As the year runs down we’re in a reflective mood at Feedback Labs. It’s been a year of exciting growth for us: our team doubled in size, with Meg and Megan joining Sarah and Dennis. Our network grew too: this year we reached over 200 organizations through LabStorms, Summits, and initiatives like the Practical Adaptation Network. Growth can be hard to manage, and can mean that important habits, like listening to and acting on feedback, fall by the wayside. So for 2016’s final Three Things Thursday post, we’re enumerating three practices that help us walk the talk in closing feedback loops as our team and our network grows.
- Culture, culture, culture. Maintaining a culture of feedback as you add new people to your team and new activities to your work plan can be difficult. At Feedback Labs, we strive for a culture of low hierarchy but very high accountability – we know for every task and outcome who is responsible. Knowing exactly who is responsible for which outcome makes it easier to target our feedback as a team. Low levels of hierarchy help us feel that any of us can give feedback to anyone else.
- Community first, tool second. It can sometimes seem like feedback loops are all about tools – and tools can be very handy, especially for collecting and analyzing feedback. But we feel that it’s more important to build a robust community with shared pain points, language and motivation to work together than it is to build the perfect tool. We’ve found that strong communities that are primed with a solid sense of the problems they’re trying to solve are more likely to start using a tool. Introducing a tool without a strong community of potential users is a far harder prospect. Community first, tool second – it’s the alternative to ‘build it and they will come.’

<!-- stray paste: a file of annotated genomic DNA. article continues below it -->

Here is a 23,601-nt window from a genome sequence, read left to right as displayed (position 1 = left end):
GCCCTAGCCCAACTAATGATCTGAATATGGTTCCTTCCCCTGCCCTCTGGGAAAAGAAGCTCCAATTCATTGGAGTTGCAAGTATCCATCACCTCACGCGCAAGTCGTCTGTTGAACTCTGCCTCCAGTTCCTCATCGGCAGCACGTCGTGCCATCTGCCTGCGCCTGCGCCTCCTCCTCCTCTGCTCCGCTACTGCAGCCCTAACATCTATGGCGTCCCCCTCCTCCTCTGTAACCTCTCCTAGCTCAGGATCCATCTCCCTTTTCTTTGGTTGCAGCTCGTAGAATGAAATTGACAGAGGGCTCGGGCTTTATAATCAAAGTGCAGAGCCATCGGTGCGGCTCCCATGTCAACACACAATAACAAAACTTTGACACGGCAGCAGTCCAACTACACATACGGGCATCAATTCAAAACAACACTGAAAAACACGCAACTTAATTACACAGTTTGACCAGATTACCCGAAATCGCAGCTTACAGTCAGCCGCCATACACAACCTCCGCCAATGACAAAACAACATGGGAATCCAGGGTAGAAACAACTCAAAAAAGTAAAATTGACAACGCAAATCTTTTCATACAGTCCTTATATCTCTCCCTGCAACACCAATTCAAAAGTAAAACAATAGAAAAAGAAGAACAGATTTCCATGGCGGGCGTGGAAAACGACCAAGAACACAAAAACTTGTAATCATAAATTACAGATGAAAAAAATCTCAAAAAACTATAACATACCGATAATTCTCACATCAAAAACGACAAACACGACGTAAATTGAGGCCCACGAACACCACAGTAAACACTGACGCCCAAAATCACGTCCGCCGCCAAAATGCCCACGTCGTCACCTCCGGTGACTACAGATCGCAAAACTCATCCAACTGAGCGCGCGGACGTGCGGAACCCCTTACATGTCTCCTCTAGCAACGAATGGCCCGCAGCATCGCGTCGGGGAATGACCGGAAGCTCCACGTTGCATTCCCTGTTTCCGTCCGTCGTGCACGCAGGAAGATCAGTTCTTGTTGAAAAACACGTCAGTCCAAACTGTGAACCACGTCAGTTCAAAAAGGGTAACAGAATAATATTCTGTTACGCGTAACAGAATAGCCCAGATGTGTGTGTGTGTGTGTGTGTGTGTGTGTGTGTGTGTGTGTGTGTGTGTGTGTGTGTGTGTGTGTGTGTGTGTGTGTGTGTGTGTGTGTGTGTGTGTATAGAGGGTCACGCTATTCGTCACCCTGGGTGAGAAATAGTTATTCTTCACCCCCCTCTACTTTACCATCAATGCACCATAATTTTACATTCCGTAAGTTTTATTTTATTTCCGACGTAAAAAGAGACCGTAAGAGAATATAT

- Always say ‘Thank you.’ At this year’s Feedback Summit we introduced our first ever ‘Feedback Award’ to thank a Summit participant who had pointed out a relatively small spelling mistake we had made several times. It was light-hearted and fun, but it served an important purpose. By celebrating and thanking everyone who offers us feedback, even if it seems trivial or straightforward, we hope to encourage people with tougher feedback for us to let us know. We believe feedback is a gift, and we should thank people who give it to us.
We’re excited for what 2017 will bring to Feedback Labs, and we know that our ability to make the most out of the new year depends in part on our ability to solicit and act on the feedback we receive. We appreciate your thoughts and comments at any time – email us at firstname.lastname@example.org!